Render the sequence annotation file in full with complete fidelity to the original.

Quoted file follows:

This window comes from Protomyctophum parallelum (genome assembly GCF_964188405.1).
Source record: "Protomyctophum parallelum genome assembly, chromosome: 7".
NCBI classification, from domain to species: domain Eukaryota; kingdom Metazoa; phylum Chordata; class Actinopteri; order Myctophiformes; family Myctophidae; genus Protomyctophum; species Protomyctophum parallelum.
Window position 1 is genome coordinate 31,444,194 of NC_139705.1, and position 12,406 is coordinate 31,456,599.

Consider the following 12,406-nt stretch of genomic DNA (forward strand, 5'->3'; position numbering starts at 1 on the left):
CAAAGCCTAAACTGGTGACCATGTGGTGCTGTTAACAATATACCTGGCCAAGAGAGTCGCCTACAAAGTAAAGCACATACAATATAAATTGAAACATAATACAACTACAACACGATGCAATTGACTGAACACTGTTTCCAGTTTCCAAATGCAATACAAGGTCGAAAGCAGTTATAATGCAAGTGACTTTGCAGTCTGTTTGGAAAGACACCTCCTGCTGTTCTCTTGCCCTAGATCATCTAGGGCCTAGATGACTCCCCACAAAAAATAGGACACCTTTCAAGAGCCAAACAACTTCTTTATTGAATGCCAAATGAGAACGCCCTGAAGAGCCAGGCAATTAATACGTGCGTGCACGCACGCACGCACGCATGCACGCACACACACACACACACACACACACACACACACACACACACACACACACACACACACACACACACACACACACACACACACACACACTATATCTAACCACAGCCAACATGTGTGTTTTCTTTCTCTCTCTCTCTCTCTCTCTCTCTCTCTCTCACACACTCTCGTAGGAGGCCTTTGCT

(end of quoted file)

This window comes from Protomyctophum parallelum (genome assembly GCF_964188405.1).
Source record: "Protomyctophum parallelum genome assembly, chromosome: 7".
NCBI classification, from domain to species: domain Eukaryota; kingdom Metazoa; phylum Chordata; class Actinopteri; order Myctophiformes; family Myctophidae; genus Protomyctophum; species Protomyctophum parallelum.
Window position 1 is genome coordinate 31,444,194 of NC_139705.1, and position 12,406 is coordinate 31,456,599.

Consider the following 12,406-nt stretch of genomic DNA (forward strand, 5'->3'; position numbering starts at 1 on the left):
CAAAGCCTAAACTGGTGACCATGTGGTGCTGTTAACAATATACCTGGCCAAGAGAGTCGCCTACAAAGTAAAGCACATACAATATAAATTGAAACATAATACAACTACAACACGATGCAATTGACTGAACACTGTTTCCAGTTTCCAAATGCAATACAAGGTCGAAAGCAGTTATAATGCAAGTGACTTTGCAGTCTGTTTGGAAAGACACCTCCTGCTGTTCTCTTGCCCTAGATCATCTAGGGCCTAGATGACTCCCCACAAAAAATAGGACACCTTTCAAGAGCCAAACAACTTCTTTATTGAATGCCAAATGAGAACGCCCTGAAGAGCCAGGCAATTAATACGTGCGTGCACGCACGCACGCACGCATGCACGCACACACACACACACACACACACACACACACACACACACACACACACACACACACACACACACACACACACACACACACACACACACTATATCTAACCACAGCCAACATGTGTGTTTTCTTTCTCTCTCTCTCTCTCTCTCTCTCTCTCTCTCACACACTCTCGTAGGAGGCCTTTGCT